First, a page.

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© 2020 Background and objectives: We aim to evaluate the reliability and compliance of self-monitoring of blood glucose (BG) measurements in women with gestational diabetes (GDM). We developed an automated way of comparing self-reported logbooks BG measurements and those held on electronic glucometers. Existing techniques involve manual inspection of the data, an approach that is inefficient, potentially inaccurate and not scalable. To enable analysis of large datasets, we employ an algorithmic approach that automatically matches measurements from both sources to compute their concordance. Methods: The algorithm takes into account missing samples, time mismatches and varying measurement schedules. We applied this strategy to a dataset of 102 participants with gestational diabetes mellitus (GDM) who were the control arm of the TREAT-GDM study. After being diagnosed with GDM, women were given an electronic glucometer and were instructed to report their glucose on a paper logbook up to 6 times a day for the remainder of their pregnancy. At the end of the study, logbooks were manually digitised and glucometers' memories were downloaded. A set of metrics related to the reliability of logbooks and patients’ compliance to the measurement routine were computed by our algorithm. Results: In total, we analysed 8179 logbooks and 9511 m entries. To take into account differences in the time-stamps of the two data sources, we show that a tolerance of 90 min has to be given, which increases to 180 min if we also want to match logbook entries where no time was specified. In terms of reliability, among the reported measurements, 70% were concordant with the records on the glucometers. In terms of compliance, participants reported 6 measurements per day in 47% of the days they were supposed to. Conclusions: This paper describes an algorithm for automatic comparison of logbooks and glucometers' records that allows the analysis of the reliability and compliance at scale. In accordance to other studies including patients with GDM, our cohort confirms that women's compliance to blood glucose monitoring is low. Our analysis shows that problems due to the reliance on paper records, e.g. data-loss, can be mitigated by automated analysis of electronic records.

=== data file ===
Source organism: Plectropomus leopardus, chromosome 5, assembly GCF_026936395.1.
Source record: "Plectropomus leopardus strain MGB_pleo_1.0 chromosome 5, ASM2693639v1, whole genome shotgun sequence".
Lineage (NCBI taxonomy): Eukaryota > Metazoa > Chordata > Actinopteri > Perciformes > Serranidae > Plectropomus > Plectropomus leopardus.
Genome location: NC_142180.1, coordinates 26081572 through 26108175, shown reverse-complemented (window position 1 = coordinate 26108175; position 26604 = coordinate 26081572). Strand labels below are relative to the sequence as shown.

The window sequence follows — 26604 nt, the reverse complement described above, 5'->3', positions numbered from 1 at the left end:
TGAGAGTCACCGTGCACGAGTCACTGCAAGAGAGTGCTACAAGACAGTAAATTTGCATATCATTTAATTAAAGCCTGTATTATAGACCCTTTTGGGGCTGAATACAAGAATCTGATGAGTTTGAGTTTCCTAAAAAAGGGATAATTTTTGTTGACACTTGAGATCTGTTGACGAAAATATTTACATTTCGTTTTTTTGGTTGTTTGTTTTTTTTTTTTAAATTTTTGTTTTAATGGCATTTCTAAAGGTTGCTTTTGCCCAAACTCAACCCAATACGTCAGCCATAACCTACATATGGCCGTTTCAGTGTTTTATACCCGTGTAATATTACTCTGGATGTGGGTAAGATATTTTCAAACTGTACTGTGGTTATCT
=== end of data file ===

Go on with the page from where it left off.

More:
Original publication




Journal article


Informatics in Medicine Unlocked

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